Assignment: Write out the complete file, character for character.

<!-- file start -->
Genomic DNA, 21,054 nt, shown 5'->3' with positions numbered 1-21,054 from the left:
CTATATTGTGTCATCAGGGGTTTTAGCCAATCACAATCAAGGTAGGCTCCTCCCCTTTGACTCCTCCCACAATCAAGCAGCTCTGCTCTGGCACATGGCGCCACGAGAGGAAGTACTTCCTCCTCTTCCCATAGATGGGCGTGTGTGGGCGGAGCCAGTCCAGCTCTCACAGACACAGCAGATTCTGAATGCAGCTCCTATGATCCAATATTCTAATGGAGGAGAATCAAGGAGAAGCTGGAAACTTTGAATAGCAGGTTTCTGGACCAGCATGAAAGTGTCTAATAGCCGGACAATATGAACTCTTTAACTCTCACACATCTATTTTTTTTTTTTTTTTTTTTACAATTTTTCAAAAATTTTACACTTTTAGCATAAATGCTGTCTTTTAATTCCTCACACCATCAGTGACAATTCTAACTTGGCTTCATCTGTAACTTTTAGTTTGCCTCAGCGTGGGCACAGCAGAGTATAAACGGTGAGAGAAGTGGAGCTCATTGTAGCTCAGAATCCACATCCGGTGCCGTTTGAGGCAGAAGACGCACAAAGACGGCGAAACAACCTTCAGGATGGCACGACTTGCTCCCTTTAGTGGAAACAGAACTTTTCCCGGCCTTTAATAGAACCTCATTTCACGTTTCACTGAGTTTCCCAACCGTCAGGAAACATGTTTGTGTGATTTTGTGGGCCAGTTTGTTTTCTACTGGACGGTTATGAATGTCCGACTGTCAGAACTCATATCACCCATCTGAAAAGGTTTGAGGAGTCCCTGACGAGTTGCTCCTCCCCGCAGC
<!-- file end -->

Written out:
Genomic DNA, 21,054 nt, shown 5'->3' with positions numbered 1-21,054 from the left:
CTATATTGTGTCATCAGGGGTTTTAGCCAATCACAATCAAGGTAGGCTCCTCCCCTTTGACTCCTCCCACAATCAAGCAGCTCTGCTCTGGCACATGGCGCCACGAGAGGAAGTACTTCCTCCTCTTCCCATAGATGGGCGTGTGTGGGCGGAGCCAGTCCAGCTCTCACAGACACAGCAGATTCTGAATGCAGCTCCTATGATCCAATATTCTAATGGAGGAGAATCAAGGAGAAGCTGGAAACTTTGAATAGCAGGTTTCTGGACCAGCATGAAAGTGTCTAATAGCCGGACAATATGAACTCTTTAACTCTCACACATCTATTTTTTTTTTTTTTTTTTTTACAATTTTTCAAAAATTTTACACTTTTAGCATAAATGCTGTCTTTTAATTCCTCACACCATCAGTGACAATTCTAACTTGGCTTCATCTGTAACTTTTAGTTTGCCTCAGCGTGGGCACAGCAGAGTATAAACGGTGAGAGAAGTGGAGCTCATTGTAGCTCAGAATCCACATCCGGTGCCGTTTGAGGCAGAAGACGCACAAAGACGGCGAAACAACCTTCAGGATGGCACGACTTGCTCCCTTTAGTGGAAACAGAACTTTTCCCGGCCTTTAATAGAACCTCATTTCACGTTTCACTGAGTTTCCCAACCGTCAGGAAACATGTTTGTGTGATTTTGTGGGCCAGTTTGTTTTCTACTGGACGGTTATGAATGTCCGACTGTCAGAACTCATATCACCCATCTGAAAAGGTTTGAGGAGTCCCTGACGAGTTGCTCCTCCCCGCAGC